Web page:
Key to remember: Cybercriminals are using the COVID-19 pandemic-related changes to the FMLA/FFCRA to trick employees.
Applies to: Employers, particularly those who are covered by the FMLA and/or FFCRA.
Impact to customers: Employers may want to warn their employees of the spam attempts to help avoid system disruption.
Possible impact to JJK products/services: This information will be in the FMLA Manager news feed.
As if complying with the federal Family and Medical Leave Act (FMLA) and the employee leave provisions of the Families First Coronavirus Response Act (FFCRA) weren’t challenging enough, employers also need to consider another aspect of the situation — cyberattacks in the form of emails or messages that appear to be from the U.S. Department of Labor.
Employees may receive this type of electronic correspondence referencing the pandemic-related changes to the FMLA — particularly the FFCRA. The message, however, has some obvious misstatements, such as referring to the FFCRA as the Coronavirus (COVID-19) Act, and that the Act became effective April 29, 2020. If read carefully, it’s obviously a ruse, but employees might not take the time to read the message carefully.
In at least one scam, an email instructs recipients to open an attachment to see the changes to the FMLA and an employee request form. Using these attachments, employees may “demand paid leave” under the law by completing the form and sending it off to their HR department.
If employees click on the attachment, the attackers can gain control of the device being used and perhaps launch ransomware.
Spam purporting to come from a government entity is not new, and cybercriminals often take advantage of recent events. The attacks are not limited to the federal government but may also appear to come from a state agency, such as a state labor department or unemployment office. In some cases, spam emails may appear to be from the company’s HR department.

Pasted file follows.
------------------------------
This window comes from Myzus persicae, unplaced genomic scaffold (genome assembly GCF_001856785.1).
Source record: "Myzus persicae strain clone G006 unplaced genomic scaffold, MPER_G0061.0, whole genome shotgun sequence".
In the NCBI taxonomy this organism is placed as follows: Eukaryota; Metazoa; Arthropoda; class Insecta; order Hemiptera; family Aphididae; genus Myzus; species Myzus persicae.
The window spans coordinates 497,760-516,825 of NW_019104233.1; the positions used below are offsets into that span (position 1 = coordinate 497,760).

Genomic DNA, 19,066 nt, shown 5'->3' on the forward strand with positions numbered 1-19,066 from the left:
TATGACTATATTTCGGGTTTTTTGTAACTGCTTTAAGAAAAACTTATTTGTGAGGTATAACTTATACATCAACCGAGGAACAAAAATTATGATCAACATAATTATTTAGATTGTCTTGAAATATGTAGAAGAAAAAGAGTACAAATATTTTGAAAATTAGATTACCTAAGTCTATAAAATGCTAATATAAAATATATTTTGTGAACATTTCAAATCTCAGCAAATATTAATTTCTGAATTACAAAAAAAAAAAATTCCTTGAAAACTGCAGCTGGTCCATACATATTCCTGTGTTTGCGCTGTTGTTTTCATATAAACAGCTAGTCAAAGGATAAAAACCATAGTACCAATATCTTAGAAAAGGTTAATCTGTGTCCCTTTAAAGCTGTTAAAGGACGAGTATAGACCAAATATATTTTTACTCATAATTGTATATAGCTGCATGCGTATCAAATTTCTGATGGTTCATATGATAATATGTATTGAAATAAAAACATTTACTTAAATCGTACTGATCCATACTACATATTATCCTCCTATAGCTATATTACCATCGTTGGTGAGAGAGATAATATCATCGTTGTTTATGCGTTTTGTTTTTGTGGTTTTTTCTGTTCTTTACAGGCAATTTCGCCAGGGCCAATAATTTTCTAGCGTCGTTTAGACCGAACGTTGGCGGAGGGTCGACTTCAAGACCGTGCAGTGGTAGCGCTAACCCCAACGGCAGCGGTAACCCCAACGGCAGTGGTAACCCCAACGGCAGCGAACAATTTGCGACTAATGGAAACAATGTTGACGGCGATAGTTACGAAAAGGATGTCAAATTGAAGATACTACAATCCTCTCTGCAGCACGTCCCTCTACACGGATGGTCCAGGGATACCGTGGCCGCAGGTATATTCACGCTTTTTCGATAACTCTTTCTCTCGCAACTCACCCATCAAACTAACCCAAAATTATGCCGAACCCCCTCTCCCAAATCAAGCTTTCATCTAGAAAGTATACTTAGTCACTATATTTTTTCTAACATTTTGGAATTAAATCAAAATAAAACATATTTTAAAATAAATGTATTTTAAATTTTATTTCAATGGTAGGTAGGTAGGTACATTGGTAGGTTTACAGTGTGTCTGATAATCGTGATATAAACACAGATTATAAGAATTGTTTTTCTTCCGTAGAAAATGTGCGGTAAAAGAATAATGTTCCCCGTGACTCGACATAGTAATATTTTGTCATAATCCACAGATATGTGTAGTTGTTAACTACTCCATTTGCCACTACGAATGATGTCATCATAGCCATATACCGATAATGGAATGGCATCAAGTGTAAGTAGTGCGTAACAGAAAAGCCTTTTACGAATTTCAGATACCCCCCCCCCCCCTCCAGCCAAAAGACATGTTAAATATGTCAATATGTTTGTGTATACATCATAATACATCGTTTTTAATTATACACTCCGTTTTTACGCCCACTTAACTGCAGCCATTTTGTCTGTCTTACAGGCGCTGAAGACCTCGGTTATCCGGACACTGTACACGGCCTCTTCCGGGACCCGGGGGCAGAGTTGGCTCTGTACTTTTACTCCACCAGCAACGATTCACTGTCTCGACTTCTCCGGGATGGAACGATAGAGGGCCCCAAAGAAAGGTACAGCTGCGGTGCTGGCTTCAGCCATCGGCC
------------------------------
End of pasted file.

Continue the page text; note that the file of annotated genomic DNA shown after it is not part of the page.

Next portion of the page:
All employees should be trained to spot real or potential threats, to avoid opening attachments or clicking links from unexpected emails or emails from unusual sources — even if the emails appear to be from someone employees recognize. Employees should have a reasonable level of suspicion of messages that have random links and/or attachments.
Employees should know to hover over any suspicious links to help identify the source. The best bet is to directly contact the entity who supposedly sent the email and ensure that it was legitimate. If an email asks employees to log into an account or service, they should log into their account directly through a browser instead of clicking a link or attachment in an email.
Attacks are not restricted to emails. They may come in the form of text messages or other messaging service. Phishing and smishing are the leading cause of breaches. Phishing is the practice of sending emails that appear to be from a reputable source in order to induce recipients to reveal personal information or to gain access to a system. Smishing is a phishing attack using messaging instead of email. Ransomware is an insidious type of malware that encrypts, or locks, valuable digital files and demands a ransom to release them.
These attacks are to be taken seriously. According to the FBI’s Internet Crime Complaint Center, people lost $57 million to phishing schemes in 2019.
This article was written by Darlene M. Clabault, SHRM-CP, PHR, CLMS, of J. J. Keller & Associates, Inc. The content of these news items, in whole or in part, MAY NOT be copied into any other uses without consulting the originator of the content.